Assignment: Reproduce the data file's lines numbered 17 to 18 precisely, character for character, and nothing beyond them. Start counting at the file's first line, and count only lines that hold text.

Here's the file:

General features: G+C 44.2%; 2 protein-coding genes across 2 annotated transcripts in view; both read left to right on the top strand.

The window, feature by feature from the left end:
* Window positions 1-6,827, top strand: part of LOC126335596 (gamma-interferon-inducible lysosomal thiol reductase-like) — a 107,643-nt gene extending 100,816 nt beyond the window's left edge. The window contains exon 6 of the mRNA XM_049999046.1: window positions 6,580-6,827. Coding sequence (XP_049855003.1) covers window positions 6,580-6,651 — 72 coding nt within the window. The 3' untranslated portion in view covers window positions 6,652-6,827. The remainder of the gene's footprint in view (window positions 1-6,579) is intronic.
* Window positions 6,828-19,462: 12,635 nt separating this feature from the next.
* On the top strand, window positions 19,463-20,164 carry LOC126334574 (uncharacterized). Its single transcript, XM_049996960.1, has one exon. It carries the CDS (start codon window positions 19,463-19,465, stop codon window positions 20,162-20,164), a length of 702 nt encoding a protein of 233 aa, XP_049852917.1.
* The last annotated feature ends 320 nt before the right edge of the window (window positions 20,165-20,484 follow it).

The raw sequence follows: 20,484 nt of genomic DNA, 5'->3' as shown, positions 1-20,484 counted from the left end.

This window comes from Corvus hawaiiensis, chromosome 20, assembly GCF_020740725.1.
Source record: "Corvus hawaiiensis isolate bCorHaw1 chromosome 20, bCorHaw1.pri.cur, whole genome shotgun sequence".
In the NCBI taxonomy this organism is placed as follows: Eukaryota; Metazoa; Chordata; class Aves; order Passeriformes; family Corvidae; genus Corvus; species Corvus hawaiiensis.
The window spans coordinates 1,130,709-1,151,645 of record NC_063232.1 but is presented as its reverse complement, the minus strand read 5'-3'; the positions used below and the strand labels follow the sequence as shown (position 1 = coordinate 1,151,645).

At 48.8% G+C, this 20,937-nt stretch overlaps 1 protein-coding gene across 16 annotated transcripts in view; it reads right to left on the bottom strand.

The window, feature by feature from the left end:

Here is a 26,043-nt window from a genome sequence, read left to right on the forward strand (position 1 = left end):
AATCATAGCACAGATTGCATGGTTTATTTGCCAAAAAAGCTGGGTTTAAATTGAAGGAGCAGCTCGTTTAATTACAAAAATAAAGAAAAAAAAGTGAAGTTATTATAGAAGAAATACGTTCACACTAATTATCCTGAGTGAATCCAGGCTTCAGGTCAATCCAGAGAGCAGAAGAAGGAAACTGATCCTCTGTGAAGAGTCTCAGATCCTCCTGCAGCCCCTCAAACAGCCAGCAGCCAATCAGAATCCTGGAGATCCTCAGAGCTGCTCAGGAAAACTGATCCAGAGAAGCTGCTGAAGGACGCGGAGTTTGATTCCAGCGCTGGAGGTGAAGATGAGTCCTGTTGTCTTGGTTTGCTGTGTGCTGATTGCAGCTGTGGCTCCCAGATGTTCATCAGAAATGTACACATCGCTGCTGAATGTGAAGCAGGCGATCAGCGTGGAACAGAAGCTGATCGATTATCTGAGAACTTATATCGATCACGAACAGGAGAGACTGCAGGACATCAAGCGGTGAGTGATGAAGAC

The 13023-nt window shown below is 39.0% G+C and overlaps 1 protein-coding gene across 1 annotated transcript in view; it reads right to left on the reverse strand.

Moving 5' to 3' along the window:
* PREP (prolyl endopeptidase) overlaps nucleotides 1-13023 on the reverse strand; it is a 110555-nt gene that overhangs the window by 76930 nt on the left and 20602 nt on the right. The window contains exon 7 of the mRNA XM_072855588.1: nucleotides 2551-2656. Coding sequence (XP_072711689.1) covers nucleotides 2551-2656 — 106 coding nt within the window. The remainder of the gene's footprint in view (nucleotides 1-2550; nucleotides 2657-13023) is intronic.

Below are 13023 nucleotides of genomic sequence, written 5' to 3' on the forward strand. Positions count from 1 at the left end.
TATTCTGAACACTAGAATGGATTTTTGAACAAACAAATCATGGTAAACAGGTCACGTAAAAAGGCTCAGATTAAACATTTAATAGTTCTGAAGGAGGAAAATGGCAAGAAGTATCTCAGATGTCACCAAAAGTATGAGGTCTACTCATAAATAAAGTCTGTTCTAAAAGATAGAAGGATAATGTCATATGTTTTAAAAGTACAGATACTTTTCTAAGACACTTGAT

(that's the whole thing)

Moving 5' to 3' along the window:
* PREP (prolyl endopeptidase) overlaps nucleotides 1-13023 on the reverse strand; it is a 110555-nt gene that overhangs the window by 76930 nt on the left and 20602 nt on the right. The window contains exon 7 of the mRNA XM_072855588.1: nucleotides 2551-2656. Coding sequence (XP_072711689.1) covers nucleotides 2551-2656 — 106 coding nt within the window. The remainder of the gene's footprint in view (nucleotides 1-2550; nucleotides 2657-13023) is intronic.